Having taken a few courses related to Islam in college, I was vaguely familiar with Ashura, but was unaware of the significance it holds for many Muslims around the world. My first personal experience of Ashura was in 2007 during a trip to Pakistan, where I witnessed Ashura processions performed by local area Shi’a in a small village in the Northern Areas (Pakistani controlled Kashmir).
Today is Ashura, which is the tenth day of the first month (Muharram) of the Islamic calendar. While Ashura is significant for both Sunnis and Shia, they differ in what the day commemorates and what practices should be carried out.
Sunnis fast on this day to commemorate the day that Moses fasted in gratitude for the Israelites being saved from Pharoah. The recommendation to fast on this day come from the following hadith of the Prophet.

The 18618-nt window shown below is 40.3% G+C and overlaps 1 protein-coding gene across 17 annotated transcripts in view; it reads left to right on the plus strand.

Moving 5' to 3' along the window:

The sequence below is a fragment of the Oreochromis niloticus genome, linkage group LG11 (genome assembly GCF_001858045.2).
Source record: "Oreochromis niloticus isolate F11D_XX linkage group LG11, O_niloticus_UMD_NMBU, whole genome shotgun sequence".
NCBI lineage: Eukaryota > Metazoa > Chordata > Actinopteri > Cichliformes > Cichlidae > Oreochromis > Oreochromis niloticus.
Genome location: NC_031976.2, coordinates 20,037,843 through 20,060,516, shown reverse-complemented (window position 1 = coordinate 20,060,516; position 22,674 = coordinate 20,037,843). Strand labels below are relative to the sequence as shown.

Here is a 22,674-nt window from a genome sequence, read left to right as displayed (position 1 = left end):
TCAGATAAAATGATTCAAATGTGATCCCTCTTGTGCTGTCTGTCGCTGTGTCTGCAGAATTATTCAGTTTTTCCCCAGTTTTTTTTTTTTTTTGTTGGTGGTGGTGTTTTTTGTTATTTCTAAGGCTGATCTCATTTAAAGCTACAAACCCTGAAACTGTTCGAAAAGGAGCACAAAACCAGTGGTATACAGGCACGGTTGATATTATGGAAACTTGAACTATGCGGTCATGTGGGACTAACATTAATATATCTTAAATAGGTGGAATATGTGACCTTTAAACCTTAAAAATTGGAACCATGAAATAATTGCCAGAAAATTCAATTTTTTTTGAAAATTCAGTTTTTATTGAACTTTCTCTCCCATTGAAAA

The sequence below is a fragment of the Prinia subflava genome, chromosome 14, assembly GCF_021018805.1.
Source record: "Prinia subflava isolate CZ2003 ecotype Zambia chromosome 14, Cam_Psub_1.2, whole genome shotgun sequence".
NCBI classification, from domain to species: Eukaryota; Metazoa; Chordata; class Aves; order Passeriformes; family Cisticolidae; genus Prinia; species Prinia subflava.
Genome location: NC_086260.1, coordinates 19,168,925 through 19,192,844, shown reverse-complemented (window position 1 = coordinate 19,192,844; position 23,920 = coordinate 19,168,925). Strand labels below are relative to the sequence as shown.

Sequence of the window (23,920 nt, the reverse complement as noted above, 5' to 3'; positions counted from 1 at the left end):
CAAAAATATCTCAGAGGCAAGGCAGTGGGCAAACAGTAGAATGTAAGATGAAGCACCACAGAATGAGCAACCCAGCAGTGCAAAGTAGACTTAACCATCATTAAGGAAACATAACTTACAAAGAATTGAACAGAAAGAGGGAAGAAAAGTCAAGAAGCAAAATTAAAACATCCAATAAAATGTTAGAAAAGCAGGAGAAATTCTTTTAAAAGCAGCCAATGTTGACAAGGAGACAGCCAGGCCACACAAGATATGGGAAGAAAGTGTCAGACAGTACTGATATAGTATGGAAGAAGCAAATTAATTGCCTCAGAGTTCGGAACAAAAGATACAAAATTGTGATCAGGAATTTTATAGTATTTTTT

Ibn ‘Abbas, may Allah be pleased with him, reported that the Prophet, peace be upon him, came to Medina and saw the Jews fasting on the day of ‘Ashura. He asked:”What is this?” They said: “This is a righteous day, it is the day when Allah saved the Children of Israel from their enemies, so Moses fasted on this day.” He said:”We have more right to Moses than you,” so he fasted on that day and commanded [the Muslims] to fast on that day. [Reported by al-Bukhari] Continue reading →
Last Monday afternoon in Balad Ruz, a small Diyala town near the border of Iran, a young Sunni police officer name Bilal Ali Muhammad made the ultimate sacrifice and died to save the lives of dozens around him. While public displays of grief and sorrow are commonplace among Ashura observers, this year’s Muharram was especially painful for Muslims in Iraq’s Diyala province.